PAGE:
IFI Op-ed #9: COVID-19 and Oil Markets’ Reaction: Policy Suggestions for Struggling Power Utilities
Benedetta Bonometti and Ali Ahmad | Monday, March 23, 2020
Amid the coronavirus pandemic, oil prices have drastically plunged to their four-year lows. However, since the current slump is “event-driven”, prices will likely undergo a sharp reversal once global markets regain confidence. As such, fossil-fuel dependent countries have a narrow window of opportunity to enact pricing reforms, finance sustainable policy instruments such as smart-metering, and diversify energy generation base. Policy inaction will be a huge missed opportunity.
While a low oil price environment hurts the economies of major oil-exporting countries, they can be an economic lifeline for the struggling economies of oil-importing countries. In the Middle East, countries like Lebanon, which are heavily dependent on oil and oil-index fossil fuels to generate power, are particularly poised to get some relief.
Oil markets were already oversupplied, partly because of the US shale oil production, before the pandemic outbreak. Then, the coronavirus deeply affected oil markets through the weak oil demand of China, later aggravated by the spread of the virus and the consequent slowdown (or rather shutdown) of global economies.
“While a low oil price environment hurts the economies of major oil-exporting countries, they can be an economic lifeline for the struggling economies of oil-importing countries”
Moreover, coronavirus impacted oil markets through the heightened uncertainty and panic selling in equity markets, resulting in Dow’s worst decline since 1987. Adding salt to injury, Saudi Arabia and Russia, two of the world’s oil producers engaged in a price war following the collapse of their alliance in the OPEC+ meeting earlier this month. Both countries are currently fighting to preserve and increase their market share. For instance, Saudi Aramco has stated its goal to raise oil output to 12.3 million barrels per day in April and has offered record discounts by $8 per barrel of its Arabian Light crude oil to European refineries.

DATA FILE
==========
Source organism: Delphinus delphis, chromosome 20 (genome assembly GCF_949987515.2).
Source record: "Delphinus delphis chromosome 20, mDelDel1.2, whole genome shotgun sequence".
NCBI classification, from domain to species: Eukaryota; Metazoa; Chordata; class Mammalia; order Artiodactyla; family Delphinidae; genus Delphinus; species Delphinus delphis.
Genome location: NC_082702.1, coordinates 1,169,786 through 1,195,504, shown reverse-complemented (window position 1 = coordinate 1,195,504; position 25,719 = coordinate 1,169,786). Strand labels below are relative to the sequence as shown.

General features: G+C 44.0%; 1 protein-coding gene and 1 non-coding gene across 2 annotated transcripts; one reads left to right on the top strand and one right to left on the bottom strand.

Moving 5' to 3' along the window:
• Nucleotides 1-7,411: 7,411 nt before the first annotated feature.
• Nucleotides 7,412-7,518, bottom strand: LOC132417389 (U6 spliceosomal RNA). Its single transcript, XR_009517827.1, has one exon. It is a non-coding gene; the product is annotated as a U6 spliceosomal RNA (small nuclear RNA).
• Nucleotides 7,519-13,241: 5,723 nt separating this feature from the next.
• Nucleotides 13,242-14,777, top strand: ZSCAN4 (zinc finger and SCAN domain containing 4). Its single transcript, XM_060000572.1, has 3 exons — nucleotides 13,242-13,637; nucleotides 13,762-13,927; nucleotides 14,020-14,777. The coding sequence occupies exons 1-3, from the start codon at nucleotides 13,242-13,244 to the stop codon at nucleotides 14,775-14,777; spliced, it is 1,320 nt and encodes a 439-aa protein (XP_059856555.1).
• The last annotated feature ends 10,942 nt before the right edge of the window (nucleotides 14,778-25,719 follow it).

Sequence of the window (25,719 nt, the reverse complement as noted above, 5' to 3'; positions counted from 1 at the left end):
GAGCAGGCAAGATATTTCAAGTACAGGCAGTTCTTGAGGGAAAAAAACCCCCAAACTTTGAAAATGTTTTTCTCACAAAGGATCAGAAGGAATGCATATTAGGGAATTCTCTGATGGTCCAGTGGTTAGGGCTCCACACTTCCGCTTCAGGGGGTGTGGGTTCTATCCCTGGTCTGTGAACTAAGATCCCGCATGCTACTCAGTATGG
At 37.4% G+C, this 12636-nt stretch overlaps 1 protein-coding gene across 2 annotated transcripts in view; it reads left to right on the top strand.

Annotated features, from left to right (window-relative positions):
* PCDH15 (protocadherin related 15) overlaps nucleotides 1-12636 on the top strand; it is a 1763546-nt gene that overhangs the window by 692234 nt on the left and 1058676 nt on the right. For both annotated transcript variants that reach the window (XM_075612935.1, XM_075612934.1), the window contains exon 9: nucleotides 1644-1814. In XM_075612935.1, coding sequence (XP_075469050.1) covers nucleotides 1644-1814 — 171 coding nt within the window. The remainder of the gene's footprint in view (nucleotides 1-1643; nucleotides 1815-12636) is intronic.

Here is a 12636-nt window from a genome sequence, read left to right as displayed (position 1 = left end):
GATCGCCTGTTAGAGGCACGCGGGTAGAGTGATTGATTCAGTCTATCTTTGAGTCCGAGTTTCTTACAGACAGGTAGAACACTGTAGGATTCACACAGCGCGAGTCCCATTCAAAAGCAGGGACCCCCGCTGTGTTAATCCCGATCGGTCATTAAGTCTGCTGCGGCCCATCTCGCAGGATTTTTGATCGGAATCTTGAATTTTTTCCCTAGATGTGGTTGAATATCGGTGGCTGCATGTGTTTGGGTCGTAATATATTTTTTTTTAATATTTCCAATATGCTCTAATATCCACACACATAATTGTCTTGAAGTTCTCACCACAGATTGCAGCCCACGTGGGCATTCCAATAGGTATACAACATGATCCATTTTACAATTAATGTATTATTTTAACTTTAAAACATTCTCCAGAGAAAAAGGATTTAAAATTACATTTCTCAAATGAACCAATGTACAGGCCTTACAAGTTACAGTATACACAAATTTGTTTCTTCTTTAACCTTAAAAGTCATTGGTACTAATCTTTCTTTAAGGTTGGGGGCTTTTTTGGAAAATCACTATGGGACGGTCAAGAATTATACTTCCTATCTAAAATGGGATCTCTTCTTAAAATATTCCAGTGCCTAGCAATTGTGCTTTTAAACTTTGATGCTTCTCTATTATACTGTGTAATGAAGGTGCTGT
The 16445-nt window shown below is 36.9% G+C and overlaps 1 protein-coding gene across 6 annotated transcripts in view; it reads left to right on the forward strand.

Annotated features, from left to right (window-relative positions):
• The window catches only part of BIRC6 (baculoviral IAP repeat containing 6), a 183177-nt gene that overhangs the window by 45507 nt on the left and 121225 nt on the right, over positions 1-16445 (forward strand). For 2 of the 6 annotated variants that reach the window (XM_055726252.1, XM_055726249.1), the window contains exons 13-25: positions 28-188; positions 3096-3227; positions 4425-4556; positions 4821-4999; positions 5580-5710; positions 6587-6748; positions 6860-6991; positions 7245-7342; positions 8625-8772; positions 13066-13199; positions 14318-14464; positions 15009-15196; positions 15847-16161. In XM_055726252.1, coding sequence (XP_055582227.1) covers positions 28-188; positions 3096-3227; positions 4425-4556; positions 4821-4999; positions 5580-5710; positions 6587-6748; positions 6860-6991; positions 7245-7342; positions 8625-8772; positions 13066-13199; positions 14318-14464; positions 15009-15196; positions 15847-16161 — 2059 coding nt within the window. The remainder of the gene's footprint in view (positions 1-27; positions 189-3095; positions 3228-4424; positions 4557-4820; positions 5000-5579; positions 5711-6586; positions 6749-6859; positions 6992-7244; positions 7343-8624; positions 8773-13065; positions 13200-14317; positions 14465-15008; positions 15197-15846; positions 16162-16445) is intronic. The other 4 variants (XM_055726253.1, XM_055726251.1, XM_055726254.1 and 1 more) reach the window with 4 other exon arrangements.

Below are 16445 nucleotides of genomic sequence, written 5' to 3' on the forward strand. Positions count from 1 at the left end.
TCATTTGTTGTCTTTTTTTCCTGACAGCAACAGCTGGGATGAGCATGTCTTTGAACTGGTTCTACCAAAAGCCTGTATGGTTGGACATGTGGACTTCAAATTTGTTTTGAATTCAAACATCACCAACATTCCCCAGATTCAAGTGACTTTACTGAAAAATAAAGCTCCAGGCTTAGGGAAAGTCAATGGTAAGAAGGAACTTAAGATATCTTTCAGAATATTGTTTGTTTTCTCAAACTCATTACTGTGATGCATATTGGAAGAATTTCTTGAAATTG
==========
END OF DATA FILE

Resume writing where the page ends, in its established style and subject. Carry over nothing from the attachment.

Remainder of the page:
Overall, the oil market is facing a concurrent demand and supply shock with oil overproduction, due to the fallout of OPEC+ meeting, as well as the falling demand for jet fuel, gasoline, and diesel consumption due to the lockdown and other preventive measures restricting displacement following the coronavirus outbreak.
This unstable environment also leads to high volatility in oil markets and their proxies (indexed gas markets and other petroleum derivatives), which is, however, regarded as a transient effect. In fact, oil prices manifest themselves in cycles of high and low environments, which are often triggered by either “engineered” or unexpected shocks such as the one we are currently living.
Oil-dependent energy utilities in importing countries, such as EDL in Lebanon, can take advantage of low oil prices to improve their balance sheet, especially given their high levels of debt and subsidization. This move would indirectly benefit the states, since, for instance, the accumulated costs for Lebanon to subsidize EDL amount to roughly 40% of the country’s public debt since 1992. In the past, oil-importing countries in the Middle East, owning narrow source diversification in their energy mix, did not fully exploit the oil price slump to decrease their debt and carry forward structural reforms.
“Oil-dependent energy utilities in importing countries, such as EDL in Lebanon, can take advantage of low oil prices to improve their balance sheet, especially given their high levels of debt and subsidization”